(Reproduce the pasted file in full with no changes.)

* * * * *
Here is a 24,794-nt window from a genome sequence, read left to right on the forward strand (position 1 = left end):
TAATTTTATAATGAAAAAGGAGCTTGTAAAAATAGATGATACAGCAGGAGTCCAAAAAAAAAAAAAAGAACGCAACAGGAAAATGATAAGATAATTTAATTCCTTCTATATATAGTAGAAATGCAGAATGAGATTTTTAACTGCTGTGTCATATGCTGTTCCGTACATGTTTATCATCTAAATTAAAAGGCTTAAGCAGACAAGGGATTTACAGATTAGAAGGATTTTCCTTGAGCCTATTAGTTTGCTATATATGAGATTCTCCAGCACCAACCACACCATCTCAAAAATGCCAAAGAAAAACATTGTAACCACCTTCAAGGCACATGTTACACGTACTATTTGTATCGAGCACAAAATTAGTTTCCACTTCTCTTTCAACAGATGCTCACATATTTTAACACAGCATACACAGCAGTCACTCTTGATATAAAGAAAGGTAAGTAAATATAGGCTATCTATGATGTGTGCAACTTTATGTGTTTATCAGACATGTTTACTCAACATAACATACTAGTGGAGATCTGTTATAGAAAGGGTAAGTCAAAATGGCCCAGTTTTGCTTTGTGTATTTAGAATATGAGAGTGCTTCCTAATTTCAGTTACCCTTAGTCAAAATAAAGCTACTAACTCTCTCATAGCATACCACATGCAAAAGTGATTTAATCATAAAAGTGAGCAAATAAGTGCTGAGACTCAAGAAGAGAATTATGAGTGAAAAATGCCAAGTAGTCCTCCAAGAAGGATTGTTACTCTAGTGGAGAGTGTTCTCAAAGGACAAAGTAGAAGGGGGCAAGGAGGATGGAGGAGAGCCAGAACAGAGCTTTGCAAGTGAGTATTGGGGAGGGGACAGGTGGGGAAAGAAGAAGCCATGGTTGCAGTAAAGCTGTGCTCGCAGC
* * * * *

Here is a 24,794-nt window from a genome sequence, read left to right on the forward strand (position 1 = left end):
TAATTTTATAATGAAAAAGGAGCTTGTAAAAATAGATGATACAGCAGGAGTCCAAAAAAAAAAAAAAGAACGCAACAGGAAAATGATAAGATAATTTAATTCCTTCTATATATAGTAGAAATGCAGAATGAGATTTTTAACTGCTGTGTCATATGCTGTTCCGTACATGTTTATCATCTAAATTAAAAGGCTTAAGCAGACAAGGGATTTACAGATTAGAAGGATTTTCCTTGAGCCTATTAGTTTGCTATATATGAGATTCTCCAGCACCAACCACACCATCTCAAAAATGCCAAAGAAAAACATTGTAACCACCTTCAAGGCACATGTTACACGTACTATTTGTATCGAGCACAAAATTAGTTTCCACTTCTCTTTCAACAGATGCTCACATATTTTAACACAGCATACACAGCAGTCACTCTTGATATAAAGAAAGGTAAGTAAATATAGGCTATCTATGATGTGTGCAACTTTATGTGTTTATCAGACATGTTTACTCAACATAACATACTAGTGGAGATCTGTTATAGAAAGGGTAAGTCAAAATGGCCCAGTTTTGCTTTGTGTATTTAGAATATGAGAGTGCTTCCTAATTTCAGTTACCCTTAGTCAAAATAAAGCTACTAACTCTCTCATAGCATACCACATGCAAAAGTGATTTAATCATAAAAGTGAGCAAATAAGTGCTGAGACTCAAGAAGAGAATTATGAGTGAAAAATGCCAAGTAGTCCTCCAAGAAGGATTGTTACTCTAGTGGAGAGTGTTCTCAAAGGACAAAGTAGAAGGGGGCAAGGAGGATGGAGGAGAGCCAGAACAGAGCTTTGCAAGTGAGTATTGGGGAGGGGACAGGTGGGGAAAGAAGAAGCCATGGTTGCAGTAAAGCTGTGCTCGCAGC